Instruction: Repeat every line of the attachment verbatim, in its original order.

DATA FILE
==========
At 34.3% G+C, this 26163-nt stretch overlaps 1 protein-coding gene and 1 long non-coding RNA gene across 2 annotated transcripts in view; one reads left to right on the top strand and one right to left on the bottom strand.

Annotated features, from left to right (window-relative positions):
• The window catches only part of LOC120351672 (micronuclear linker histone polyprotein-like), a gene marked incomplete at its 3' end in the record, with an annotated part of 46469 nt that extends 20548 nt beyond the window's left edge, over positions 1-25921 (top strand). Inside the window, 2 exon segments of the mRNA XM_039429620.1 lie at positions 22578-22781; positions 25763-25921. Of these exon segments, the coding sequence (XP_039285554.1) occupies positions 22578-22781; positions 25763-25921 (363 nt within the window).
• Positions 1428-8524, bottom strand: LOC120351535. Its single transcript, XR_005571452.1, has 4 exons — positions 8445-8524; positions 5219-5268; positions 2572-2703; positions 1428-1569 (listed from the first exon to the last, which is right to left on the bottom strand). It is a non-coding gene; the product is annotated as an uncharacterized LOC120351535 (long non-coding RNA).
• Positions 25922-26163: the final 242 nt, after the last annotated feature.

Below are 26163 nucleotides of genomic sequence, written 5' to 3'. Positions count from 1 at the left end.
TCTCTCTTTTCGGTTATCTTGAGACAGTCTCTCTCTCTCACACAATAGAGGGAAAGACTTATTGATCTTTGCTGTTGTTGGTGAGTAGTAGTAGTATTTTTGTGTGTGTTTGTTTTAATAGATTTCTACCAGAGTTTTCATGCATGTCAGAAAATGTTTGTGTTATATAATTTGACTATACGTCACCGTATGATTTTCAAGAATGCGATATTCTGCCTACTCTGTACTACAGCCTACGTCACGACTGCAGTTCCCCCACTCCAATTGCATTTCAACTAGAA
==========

At 34.3% G+C, this 26163-nt stretch overlaps 1 protein-coding gene and 1 long non-coding RNA gene across 2 annotated transcripts in view; one reads left to right on the top strand and one right to left on the bottom strand.

Annotated features, from left to right (window-relative positions):
• The window catches only part of LOC120351672 (micronuclear linker histone polyprotein-like), a gene marked incomplete at its 3' end in the record, with an annotated part of 46469 nt that extends 20548 nt beyond the window's left edge, over positions 1-25921 (top strand). Inside the window, 2 exon segments of the mRNA XM_039429620.1 lie at positions 22578-22781; positions 25763-25921. Of these exon segments, the coding sequence (XP_039285554.1) occupies positions 22578-22781; positions 25763-25921 (363 nt within the window).
• Positions 1428-8524, bottom strand: LOC120351535. Its single transcript, XR_005571452.1, has 4 exons — positions 8445-8524; positions 5219-5268; positions 2572-2703; positions 1428-1569 (listed from the first exon to the last, which is right to left on the bottom strand). It is a non-coding gene; the product is annotated as an uncharacterized LOC120351535 (long non-coding RNA).
• Positions 25922-26163: the final 242 nt, after the last annotated feature.

Below are 26163 nucleotides of genomic sequence, written 5' to 3'. Positions count from 1 at the left end.
TCTCTCTTTTCGGTTATCTTGAGACAGTCTCTCTCTCTCACACAATAGAGGGAAAGACTTATTGATCTTTGCTGTTGTTGGTGAGTAGTAGTAGTATTTTTGTGTGTGTTTGTTTTAATAGATTTCTACCAGAGTTTTCATGCATGTCAGAAAATGTTTGTGTTATATAATTTGACTATACGTCACCGTATGATTTTCAAGAATGCGATATTCTGCCTACTCTGTACTACAGCCTACGTCACGACTGCAGTTCCCCCACTCCAATTGCATTTCAACTAGAA